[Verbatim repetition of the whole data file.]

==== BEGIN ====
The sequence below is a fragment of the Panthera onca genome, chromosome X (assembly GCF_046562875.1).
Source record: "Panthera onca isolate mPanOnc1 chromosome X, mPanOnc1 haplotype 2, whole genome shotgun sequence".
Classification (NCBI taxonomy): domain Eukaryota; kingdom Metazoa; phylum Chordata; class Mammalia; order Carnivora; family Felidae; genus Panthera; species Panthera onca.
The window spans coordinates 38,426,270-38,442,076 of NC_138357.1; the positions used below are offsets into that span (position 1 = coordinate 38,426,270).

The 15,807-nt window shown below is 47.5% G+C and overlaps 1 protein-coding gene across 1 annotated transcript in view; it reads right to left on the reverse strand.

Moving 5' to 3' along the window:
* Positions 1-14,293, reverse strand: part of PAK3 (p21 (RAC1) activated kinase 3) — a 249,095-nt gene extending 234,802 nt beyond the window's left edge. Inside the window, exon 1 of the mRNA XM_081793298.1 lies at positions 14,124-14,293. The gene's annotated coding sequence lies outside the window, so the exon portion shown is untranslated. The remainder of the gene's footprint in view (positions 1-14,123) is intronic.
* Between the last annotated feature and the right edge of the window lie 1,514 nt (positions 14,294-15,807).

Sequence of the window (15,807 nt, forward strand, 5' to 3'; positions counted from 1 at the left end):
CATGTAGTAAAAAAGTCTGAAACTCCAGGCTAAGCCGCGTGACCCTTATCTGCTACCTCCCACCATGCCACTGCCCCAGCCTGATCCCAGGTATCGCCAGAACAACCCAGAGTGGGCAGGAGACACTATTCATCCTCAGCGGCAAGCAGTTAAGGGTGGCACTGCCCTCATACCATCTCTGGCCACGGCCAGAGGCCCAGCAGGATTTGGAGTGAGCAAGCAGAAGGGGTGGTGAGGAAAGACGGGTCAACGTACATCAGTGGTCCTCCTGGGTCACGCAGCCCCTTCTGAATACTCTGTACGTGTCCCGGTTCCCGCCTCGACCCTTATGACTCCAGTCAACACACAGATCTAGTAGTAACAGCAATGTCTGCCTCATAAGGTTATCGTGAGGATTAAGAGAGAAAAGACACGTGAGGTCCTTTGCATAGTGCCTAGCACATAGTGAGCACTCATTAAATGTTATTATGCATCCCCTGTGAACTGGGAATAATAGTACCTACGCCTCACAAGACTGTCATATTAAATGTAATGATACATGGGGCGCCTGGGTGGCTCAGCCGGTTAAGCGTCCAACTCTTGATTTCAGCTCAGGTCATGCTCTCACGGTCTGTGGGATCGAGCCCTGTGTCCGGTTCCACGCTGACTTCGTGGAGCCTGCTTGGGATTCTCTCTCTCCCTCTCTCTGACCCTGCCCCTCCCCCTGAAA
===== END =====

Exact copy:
The sequence below is a fragment of the Panthera onca genome, chromosome X (assembly GCF_046562875.1).
Source record: "Panthera onca isolate mPanOnc1 chromosome X, mPanOnc1 haplotype 2, whole genome shotgun sequence".
Classification (NCBI taxonomy): domain Eukaryota; kingdom Metazoa; phylum Chordata; class Mammalia; order Carnivora; family Felidae; genus Panthera; species Panthera onca.
The window spans coordinates 38,426,270-38,442,076 of NC_138357.1; the positions used below are offsets into that span (position 1 = coordinate 38,426,270).

The 15,807-nt window shown below is 47.5% G+C and overlaps 1 protein-coding gene across 1 annotated transcript in view; it reads right to left on the reverse strand.

Moving 5' to 3' along the window:
* Positions 1-14,293, reverse strand: part of PAK3 (p21 (RAC1) activated kinase 3) — a 249,095-nt gene extending 234,802 nt beyond the window's left edge. Inside the window, exon 1 of the mRNA XM_081793298.1 lies at positions 14,124-14,293. The gene's annotated coding sequence lies outside the window, so the exon portion shown is untranslated. The remainder of the gene's footprint in view (positions 1-14,123) is intronic.
* Between the last annotated feature and the right edge of the window lie 1,514 nt (positions 14,294-15,807).

Sequence of the window (15,807 nt, forward strand, 5' to 3'; positions counted from 1 at the left end):
CATGTAGTAAAAAAGTCTGAAACTCCAGGCTAAGCCGCGTGACCCTTATCTGCTACCTCCCACCATGCCACTGCCCCAGCCTGATCCCAGGTATCGCCAGAACAACCCAGAGTGGGCAGGAGACACTATTCATCCTCAGCGGCAAGCAGTTAAGGGTGGCACTGCCCTCATACCATCTCTGGCCACGGCCAGAGGCCCAGCAGGATTTGGAGTGAGCAAGCAGAAGGGGTGGTGAGGAAAGACGGGTCAACGTACATCAGTGGTCCTCCTGGGTCACGCAGCCCCTTCTGAATACTCTGTACGTGTCCCGGTTCCCGCCTCGACCCTTATGACTCCAGTCAACACACAGATCTAGTAGTAACAGCAATGTCTGCCTCATAAGGTTATCGTGAGGATTAAGAGAGAAAAGACACGTGAGGTCCTTTGCATAGTGCCTAGCACATAGTGAGCACTCATTAAATGTTATTATGCATCCCCTGTGAACTGGGAATAATAGTACCTACGCCTCACAAGACTGTCATATTAAATGTAATGATACATGGGGCGCCTGGGTGGCTCAGCCGGTTAAGCGTCCAACTCTTGATTTCAGCTCAGGTCATGCTCTCACGGTCTGTGGGATCGAGCCCTGTGTCCGGTTCCACGCTGACTTCGTGGAGCCTGCTTGGGATTCTCTCTCTCCCTCTCTCTGACCCTGCCCCTCCCCCTGAAA